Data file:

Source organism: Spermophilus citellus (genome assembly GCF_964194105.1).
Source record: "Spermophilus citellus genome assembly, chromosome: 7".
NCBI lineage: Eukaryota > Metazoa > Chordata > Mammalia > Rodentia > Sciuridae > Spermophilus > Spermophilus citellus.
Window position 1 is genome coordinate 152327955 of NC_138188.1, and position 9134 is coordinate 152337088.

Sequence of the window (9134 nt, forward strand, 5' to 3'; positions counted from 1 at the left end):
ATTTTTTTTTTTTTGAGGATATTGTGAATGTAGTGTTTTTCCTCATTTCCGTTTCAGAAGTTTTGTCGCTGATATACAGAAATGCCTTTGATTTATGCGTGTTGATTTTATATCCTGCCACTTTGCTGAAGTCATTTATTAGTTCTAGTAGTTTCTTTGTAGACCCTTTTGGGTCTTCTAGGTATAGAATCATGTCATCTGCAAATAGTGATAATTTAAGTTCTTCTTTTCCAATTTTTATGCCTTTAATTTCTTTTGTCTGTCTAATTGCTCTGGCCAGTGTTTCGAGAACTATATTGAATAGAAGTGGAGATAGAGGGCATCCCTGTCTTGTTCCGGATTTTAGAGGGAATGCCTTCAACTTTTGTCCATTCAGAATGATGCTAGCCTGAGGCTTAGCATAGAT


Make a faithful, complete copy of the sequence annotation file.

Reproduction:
Source organism: Spermophilus citellus (genome assembly GCF_964194105.1).
Source record: "Spermophilus citellus genome assembly, chromosome: 7".
NCBI lineage: Eukaryota > Metazoa > Chordata > Mammalia > Rodentia > Sciuridae > Spermophilus > Spermophilus citellus.
Window position 1 is genome coordinate 152327955 of NC_138188.1, and position 9134 is coordinate 152337088.

Sequence of the window (9134 nt, forward strand, 5' to 3'; positions counted from 1 at the left end):
ATTTTTTTTTTTTTGAGGATATTGTGAATGTAGTGTTTTTCCTCATTTCCGTTTCAGAAGTTTTGTCGCTGATATACAGAAATGCCTTTGATTTATGCGTGTTGATTTTATATCCTGCCACTTTGCTGAAGTCATTTATTAGTTCTAGTAGTTTCTTTGTAGACCCTTTTGGGTCTTCTAGGTATAGAATCATGTCATCTGCAAATAGTGATAATTTAAGTTCTTCTTTTCCAATTTTTATGCCTTTAATTTCTTTTGTCTGTCTAATTGCTCTGGCCAGTGTTTCGAGAACTATATTGAATAGAAGTGGAGATAGAGGGCATCCCTGTCTTGTTCCGGATTTTAGAGGGAATGCCTTCAACTTTTGTCCATTCAGAATGATGCTAGCCTGAGGCTTAGCATAGAT